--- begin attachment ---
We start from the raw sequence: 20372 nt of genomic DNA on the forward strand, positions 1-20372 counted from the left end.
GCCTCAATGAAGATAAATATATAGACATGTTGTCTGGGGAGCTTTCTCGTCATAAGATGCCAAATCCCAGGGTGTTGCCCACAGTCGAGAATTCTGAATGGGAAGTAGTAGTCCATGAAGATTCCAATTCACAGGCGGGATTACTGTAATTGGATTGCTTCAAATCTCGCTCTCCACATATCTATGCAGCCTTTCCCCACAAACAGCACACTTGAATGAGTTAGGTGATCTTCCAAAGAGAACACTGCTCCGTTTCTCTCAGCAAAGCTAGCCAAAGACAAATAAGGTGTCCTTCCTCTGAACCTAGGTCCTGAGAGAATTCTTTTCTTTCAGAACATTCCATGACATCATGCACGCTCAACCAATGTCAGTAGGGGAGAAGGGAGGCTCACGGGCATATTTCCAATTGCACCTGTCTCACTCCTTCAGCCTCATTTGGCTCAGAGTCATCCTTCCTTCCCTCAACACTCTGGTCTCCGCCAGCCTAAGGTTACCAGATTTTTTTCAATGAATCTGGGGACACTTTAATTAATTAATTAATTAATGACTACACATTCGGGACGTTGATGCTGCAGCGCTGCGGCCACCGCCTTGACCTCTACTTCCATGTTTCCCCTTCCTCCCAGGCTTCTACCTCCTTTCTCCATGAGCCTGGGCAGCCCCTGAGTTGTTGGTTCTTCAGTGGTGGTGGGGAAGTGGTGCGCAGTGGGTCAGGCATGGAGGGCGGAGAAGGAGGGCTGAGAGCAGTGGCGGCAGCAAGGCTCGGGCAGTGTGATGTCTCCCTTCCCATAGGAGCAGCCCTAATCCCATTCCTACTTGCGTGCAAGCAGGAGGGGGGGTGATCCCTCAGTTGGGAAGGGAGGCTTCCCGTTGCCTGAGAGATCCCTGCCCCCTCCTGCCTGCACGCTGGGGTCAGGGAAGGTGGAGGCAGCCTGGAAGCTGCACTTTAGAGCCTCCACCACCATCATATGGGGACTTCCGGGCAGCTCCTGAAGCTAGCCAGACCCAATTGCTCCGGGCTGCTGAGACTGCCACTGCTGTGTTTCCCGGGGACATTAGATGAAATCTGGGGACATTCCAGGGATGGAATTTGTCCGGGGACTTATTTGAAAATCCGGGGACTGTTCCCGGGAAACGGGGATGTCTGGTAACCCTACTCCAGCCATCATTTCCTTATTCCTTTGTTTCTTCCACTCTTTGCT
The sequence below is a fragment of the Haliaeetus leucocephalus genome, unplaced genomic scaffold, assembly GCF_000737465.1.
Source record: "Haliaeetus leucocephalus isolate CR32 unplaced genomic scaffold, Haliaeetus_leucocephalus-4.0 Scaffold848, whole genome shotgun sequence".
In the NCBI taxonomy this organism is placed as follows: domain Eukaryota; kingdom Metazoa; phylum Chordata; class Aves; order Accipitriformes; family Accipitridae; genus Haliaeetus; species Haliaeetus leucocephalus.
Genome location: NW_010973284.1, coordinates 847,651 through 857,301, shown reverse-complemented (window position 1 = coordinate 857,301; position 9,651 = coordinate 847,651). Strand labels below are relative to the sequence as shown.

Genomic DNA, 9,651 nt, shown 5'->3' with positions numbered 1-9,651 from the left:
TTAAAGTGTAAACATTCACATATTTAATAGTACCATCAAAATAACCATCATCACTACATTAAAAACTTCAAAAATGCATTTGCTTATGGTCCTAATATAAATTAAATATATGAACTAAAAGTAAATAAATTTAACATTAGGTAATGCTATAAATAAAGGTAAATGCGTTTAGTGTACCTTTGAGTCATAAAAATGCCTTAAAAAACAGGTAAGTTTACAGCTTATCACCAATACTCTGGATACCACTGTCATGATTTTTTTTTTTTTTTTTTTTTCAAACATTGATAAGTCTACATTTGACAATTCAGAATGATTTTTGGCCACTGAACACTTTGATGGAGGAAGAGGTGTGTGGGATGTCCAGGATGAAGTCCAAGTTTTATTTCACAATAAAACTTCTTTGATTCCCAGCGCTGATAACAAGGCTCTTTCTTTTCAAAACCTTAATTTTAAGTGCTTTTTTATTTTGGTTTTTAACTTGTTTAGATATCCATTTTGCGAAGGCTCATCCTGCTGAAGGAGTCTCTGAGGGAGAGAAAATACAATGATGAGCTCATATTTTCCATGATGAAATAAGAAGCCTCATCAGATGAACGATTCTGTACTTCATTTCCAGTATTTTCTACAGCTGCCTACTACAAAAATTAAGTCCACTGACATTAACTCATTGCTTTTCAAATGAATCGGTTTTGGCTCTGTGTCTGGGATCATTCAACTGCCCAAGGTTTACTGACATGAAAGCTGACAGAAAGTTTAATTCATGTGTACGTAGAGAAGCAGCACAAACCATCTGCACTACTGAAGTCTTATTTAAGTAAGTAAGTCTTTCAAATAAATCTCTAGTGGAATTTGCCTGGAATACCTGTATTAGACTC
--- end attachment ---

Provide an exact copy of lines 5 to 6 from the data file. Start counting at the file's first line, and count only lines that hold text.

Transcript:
In the NCBI taxonomy this organism is placed as follows: domain Eukaryota; kingdom Metazoa; phylum Chordata; class Aves; order Accipitriformes; family Accipitridae; genus Haliaeetus; species Haliaeetus leucocephalus.
Genome location: NW_010973284.1, coordinates 847,651 through 857,301, shown reverse-complemented (window position 1 = coordinate 857,301; position 9,651 = coordinate 847,651). Strand labels below are relative to the sequence as shown.